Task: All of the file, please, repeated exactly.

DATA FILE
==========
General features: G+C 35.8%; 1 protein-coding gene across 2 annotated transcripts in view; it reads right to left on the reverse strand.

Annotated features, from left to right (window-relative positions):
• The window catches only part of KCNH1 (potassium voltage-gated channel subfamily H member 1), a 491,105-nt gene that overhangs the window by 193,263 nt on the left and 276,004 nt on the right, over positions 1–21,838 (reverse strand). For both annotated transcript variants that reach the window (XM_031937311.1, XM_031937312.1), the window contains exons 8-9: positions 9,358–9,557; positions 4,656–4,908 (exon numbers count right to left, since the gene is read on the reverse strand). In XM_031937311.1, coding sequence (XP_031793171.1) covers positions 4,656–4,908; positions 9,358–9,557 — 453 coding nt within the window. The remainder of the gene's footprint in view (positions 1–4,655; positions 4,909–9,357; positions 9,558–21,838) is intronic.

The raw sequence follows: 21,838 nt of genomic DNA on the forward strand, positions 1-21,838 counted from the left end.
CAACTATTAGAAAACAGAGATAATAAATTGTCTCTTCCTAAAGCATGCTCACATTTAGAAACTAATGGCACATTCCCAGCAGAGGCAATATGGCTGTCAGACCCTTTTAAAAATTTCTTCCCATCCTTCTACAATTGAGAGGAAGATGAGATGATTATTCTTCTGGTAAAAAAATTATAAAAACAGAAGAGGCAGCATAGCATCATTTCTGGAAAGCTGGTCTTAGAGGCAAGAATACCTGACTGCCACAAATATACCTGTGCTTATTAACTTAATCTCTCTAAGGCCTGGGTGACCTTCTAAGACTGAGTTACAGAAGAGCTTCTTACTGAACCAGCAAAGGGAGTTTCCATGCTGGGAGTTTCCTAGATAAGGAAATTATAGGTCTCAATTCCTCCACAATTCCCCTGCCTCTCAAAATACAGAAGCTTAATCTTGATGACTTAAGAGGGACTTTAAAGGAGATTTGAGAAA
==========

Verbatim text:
General features: G+C 35.8%; 1 protein-coding gene across 2 annotated transcripts in view; it reads right to left on the reverse strand.

Annotated features, from left to right (window-relative positions):
• The window catches only part of KCNH1 (potassium voltage-gated channel subfamily H member 1), a 491,105-nt gene that overhangs the window by 193,263 nt on the left and 276,004 nt on the right, over positions 1–21,838 (reverse strand). For both annotated transcript variants that reach the window (XM_031937311.1, XM_031937312.1), the window contains exons 8-9: positions 9,358–9,557; positions 4,656–4,908 (exon numbers count right to left, since the gene is read on the reverse strand). In XM_031937311.1, coding sequence (XP_031793171.1) covers positions 4,656–4,908; positions 9,358–9,557 — 453 coding nt within the window. The remainder of the gene's footprint in view (positions 1–4,655; positions 4,909–9,357; positions 9,558–21,838) is intronic.

The raw sequence follows: 21,838 nt of genomic DNA on the forward strand, positions 1-21,838 counted from the left end.
CAACTATTAGAAAACAGAGATAATAAATTGTCTCTTCCTAAAGCATGCTCACATTTAGAAACTAATGGCACATTCCCAGCAGAGGCAATATGGCTGTCAGACCCTTTTAAAAATTTCTTCCCATCCTTCTACAATTGAGAGGAAGATGAGATGATTATTCTTCTGGTAAAAAAATTATAAAAACAGAAGAGGCAGCATAGCATCATTTCTGGAAAGCTGGTCTTAGAGGCAAGAATACCTGACTGCCACAAATATACCTGTGCTTATTAACTTAATCTCTCTAAGGCCTGGGTGACCTTCTAAGACTGAGTTACAGAAGAGCTTCTTACTGAACCAGCAAAGGGAGTTTCCATGCTGGGAGTTTCCTAGATAAGGAAATTATAGGTCTCAATTCCTCCACAATTCCCCTGCCTCTCAAAATACAGAAGCTTAATCTTGATGACTTAAGAGGGACTTTAAAGGAGATTTGAGAAA